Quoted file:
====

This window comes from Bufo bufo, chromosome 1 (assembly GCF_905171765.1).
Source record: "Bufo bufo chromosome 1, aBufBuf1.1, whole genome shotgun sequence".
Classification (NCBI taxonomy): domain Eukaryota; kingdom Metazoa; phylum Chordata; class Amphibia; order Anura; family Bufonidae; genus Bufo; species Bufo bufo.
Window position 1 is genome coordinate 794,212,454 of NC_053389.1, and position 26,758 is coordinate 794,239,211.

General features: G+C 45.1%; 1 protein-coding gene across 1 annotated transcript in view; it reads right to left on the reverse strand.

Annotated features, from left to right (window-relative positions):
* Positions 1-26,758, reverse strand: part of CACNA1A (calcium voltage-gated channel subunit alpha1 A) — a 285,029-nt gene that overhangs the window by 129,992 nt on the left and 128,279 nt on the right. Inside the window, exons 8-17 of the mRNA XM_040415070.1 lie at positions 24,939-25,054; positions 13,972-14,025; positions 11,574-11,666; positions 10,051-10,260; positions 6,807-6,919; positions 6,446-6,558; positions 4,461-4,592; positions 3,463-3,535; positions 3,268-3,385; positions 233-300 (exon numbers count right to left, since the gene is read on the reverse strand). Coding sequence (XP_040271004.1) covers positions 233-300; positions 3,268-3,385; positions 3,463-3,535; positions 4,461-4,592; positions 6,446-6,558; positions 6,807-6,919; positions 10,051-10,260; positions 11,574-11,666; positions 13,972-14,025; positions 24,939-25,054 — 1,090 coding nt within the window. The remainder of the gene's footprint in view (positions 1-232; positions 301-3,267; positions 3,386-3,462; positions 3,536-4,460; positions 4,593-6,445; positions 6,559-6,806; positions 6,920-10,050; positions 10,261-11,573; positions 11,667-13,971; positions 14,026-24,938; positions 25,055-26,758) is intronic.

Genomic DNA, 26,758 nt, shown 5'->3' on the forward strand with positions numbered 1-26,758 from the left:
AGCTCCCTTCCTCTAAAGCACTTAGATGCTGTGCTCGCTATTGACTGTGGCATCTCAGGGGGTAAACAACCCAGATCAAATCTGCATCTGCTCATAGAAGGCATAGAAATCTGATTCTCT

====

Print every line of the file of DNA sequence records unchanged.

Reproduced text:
This window comes from Bufo bufo, chromosome 1 (assembly GCF_905171765.1).
Source record: "Bufo bufo chromosome 1, aBufBuf1.1, whole genome shotgun sequence".
Classification (NCBI taxonomy): domain Eukaryota; kingdom Metazoa; phylum Chordata; class Amphibia; order Anura; family Bufonidae; genus Bufo; species Bufo bufo.
Window position 1 is genome coordinate 794,212,454 of NC_053389.1, and position 26,758 is coordinate 794,239,211.

General features: G+C 45.1%; 1 protein-coding gene across 1 annotated transcript in view; it reads right to left on the reverse strand.

Annotated features, from left to right (window-relative positions):
* Positions 1-26,758, reverse strand: part of CACNA1A (calcium voltage-gated channel subunit alpha1 A) — a 285,029-nt gene that overhangs the window by 129,992 nt on the left and 128,279 nt on the right. Inside the window, exons 8-17 of the mRNA XM_040415070.1 lie at positions 24,939-25,054; positions 13,972-14,025; positions 11,574-11,666; positions 10,051-10,260; positions 6,807-6,919; positions 6,446-6,558; positions 4,461-4,592; positions 3,463-3,535; positions 3,268-3,385; positions 233-300 (exon numbers count right to left, since the gene is read on the reverse strand). Coding sequence (XP_040271004.1) covers positions 233-300; positions 3,268-3,385; positions 3,463-3,535; positions 4,461-4,592; positions 6,446-6,558; positions 6,807-6,919; positions 10,051-10,260; positions 11,574-11,666; positions 13,972-14,025; positions 24,939-25,054 — 1,090 coding nt within the window. The remainder of the gene's footprint in view (positions 1-232; positions 301-3,267; positions 3,386-3,462; positions 3,536-4,460; positions 4,593-6,445; positions 6,559-6,806; positions 6,920-10,050; positions 10,261-11,573; positions 11,667-13,971; positions 14,026-24,938; positions 25,055-26,758) is intronic.

Genomic DNA, 26,758 nt, shown 5'->3' on the forward strand with positions numbered 1-26,758 from the left:
AGCTCCCTTCCTCTAAAGCACTTAGATGCTGTGCTCGCTATTGACTGTGGCATCTCAGGGGGTAAACAACCCAGATCAAATCTGCATCTGCTCATAGAAGGCATAGAAATCTGATTCTCT